Scientists are increasingly looking for ways to make compounds using biological processes rather than chemical reactions. Such techniques could provide environmentally cleaner ways to manufacture everything from biofuels to drugs, avoiding the harsh solvents and toxic by-products associated with more conventional synthesis. Kristala Jones Prather, an assistant professor of chemical engineering, is developing a promising strategy for synthesizing commercial molecules biologically, from start to finish.
Organic chemists often begin with the structure of a molecule they want to make, then look for the simplest pathway of precursors to produce it. The strategy is called retrosynthesis. Prather believes that biologists can use similar reverse-engineering principles–she calls it “retrobiosynthesis”–to build compounds, stringing natural and engineered enzymes together in novel combinations inside microbial hosts such as E. coli.
“What I’m interested in is designing organisms to be chemical factories,” says Prather, who spent four years in the Bioprocess Research and Development department at Merck. “We used biological systems to do one reaction, and we passed that back to a group of chemists who would do the rest of the fun stuff, and I started thinking, ‘Why can’t biology do more?’”
In 2004, Prather left industry and joined academia so she could help biology do more. Enzymes catalyze a wide range of chemical reactions. Prather is developing a database of these reactions; it includes algorithms that will identify the enzymes most useful for constructing novel metabolic pathways–in many cases leading to chemicals that are not produced through any natural biosynthetic pathway. When multiple enzymes might fit the bill, her software will help select the best one; when no appropriate enzyme is known, the program will help determine which existing enzyme should be modified in order to fill the hole. Prather’s software should be a boon to other synthetic biologists who now construct metabolic pathways by painstakingly combing the literature for possible enzymes, says Jay Keasling, a leading synthetic biologist at the University of California, Berkeley, who supervised her PhD thesis.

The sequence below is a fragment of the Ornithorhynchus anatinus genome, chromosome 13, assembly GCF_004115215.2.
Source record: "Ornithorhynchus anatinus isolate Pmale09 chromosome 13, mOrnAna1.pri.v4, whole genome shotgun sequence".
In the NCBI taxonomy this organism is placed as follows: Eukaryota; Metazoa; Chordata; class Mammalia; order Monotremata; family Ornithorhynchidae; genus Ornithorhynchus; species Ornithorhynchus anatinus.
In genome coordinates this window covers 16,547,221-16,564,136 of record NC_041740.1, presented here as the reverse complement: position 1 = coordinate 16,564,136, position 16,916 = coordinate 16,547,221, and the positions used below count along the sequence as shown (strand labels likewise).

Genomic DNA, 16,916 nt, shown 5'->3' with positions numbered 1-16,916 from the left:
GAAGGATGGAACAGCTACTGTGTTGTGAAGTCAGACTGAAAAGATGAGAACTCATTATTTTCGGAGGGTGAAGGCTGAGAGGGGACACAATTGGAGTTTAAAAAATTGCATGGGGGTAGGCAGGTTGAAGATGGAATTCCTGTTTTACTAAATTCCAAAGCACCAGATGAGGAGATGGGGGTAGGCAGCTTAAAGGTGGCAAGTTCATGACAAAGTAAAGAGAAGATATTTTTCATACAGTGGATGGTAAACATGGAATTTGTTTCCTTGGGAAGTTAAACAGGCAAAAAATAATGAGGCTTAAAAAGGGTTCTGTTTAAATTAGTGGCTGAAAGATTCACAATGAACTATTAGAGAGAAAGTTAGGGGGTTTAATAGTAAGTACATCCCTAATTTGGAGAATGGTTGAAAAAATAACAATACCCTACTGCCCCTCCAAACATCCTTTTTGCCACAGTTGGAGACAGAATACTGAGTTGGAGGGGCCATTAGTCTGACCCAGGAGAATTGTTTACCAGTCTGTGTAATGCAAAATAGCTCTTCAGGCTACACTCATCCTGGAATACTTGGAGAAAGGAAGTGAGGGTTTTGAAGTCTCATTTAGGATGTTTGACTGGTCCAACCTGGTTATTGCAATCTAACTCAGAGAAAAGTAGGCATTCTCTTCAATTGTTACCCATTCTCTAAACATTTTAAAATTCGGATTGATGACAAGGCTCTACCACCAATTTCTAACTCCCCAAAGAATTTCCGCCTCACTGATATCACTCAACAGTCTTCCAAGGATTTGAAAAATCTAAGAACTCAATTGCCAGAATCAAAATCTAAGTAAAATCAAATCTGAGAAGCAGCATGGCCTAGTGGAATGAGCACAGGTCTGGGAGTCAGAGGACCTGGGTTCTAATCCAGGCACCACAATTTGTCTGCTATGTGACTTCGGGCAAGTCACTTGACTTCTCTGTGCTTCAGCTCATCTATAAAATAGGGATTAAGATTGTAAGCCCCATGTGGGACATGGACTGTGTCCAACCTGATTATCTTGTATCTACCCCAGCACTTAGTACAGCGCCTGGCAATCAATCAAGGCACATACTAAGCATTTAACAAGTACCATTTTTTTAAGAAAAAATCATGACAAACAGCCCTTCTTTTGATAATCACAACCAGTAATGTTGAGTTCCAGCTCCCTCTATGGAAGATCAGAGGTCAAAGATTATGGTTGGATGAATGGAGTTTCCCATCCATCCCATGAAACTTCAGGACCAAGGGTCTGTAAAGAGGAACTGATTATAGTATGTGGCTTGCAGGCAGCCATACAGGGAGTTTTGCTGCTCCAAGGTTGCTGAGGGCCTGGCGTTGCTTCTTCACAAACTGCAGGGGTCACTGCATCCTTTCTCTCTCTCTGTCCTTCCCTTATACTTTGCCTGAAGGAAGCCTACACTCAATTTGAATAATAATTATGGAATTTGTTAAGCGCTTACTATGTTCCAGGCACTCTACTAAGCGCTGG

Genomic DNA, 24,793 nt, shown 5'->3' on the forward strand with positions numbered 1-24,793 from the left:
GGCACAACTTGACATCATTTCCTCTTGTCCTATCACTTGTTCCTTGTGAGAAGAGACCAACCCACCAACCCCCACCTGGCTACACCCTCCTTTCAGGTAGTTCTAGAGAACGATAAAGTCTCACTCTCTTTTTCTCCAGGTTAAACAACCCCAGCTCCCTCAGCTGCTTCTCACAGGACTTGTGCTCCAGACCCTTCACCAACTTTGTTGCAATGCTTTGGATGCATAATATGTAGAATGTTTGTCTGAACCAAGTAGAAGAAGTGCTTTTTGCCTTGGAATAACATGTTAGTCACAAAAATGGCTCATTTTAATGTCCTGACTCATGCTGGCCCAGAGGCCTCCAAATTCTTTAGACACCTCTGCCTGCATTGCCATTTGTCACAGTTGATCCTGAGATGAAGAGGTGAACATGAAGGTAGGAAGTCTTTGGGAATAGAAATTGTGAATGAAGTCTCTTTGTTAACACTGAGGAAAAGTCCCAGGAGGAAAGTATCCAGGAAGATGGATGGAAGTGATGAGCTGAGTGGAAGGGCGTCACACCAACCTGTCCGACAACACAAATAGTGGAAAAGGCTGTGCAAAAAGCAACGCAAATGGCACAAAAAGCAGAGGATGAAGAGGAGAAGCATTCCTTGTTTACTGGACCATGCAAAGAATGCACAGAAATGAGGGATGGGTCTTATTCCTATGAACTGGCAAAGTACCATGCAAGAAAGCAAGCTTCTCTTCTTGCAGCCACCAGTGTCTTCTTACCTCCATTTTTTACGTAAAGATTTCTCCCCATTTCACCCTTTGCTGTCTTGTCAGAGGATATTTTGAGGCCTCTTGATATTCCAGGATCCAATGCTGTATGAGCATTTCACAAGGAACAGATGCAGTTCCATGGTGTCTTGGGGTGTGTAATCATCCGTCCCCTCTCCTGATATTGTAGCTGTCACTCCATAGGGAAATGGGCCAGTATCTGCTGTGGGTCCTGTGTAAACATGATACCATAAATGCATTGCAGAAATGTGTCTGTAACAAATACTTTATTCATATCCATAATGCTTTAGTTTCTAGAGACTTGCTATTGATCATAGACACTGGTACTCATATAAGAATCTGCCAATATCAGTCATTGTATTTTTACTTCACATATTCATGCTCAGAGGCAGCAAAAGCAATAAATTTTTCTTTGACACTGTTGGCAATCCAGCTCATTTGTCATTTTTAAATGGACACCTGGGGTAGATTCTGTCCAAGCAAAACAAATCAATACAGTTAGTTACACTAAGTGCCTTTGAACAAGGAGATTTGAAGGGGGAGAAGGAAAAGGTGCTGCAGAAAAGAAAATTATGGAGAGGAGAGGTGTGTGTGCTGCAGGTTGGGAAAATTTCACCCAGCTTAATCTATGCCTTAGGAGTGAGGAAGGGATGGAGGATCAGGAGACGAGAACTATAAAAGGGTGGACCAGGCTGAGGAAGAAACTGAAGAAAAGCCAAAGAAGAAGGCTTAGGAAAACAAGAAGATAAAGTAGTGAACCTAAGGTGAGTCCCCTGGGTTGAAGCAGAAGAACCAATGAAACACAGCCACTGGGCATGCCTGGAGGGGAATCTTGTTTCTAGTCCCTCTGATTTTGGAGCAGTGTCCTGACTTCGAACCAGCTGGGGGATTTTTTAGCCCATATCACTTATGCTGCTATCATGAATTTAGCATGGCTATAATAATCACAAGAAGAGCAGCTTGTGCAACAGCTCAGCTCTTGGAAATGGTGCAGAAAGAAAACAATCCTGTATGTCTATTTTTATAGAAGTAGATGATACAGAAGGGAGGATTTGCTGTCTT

Adds John Woodley, professor of chemical engineering at the Technical University of Denmark, “It’s a very clever idea.”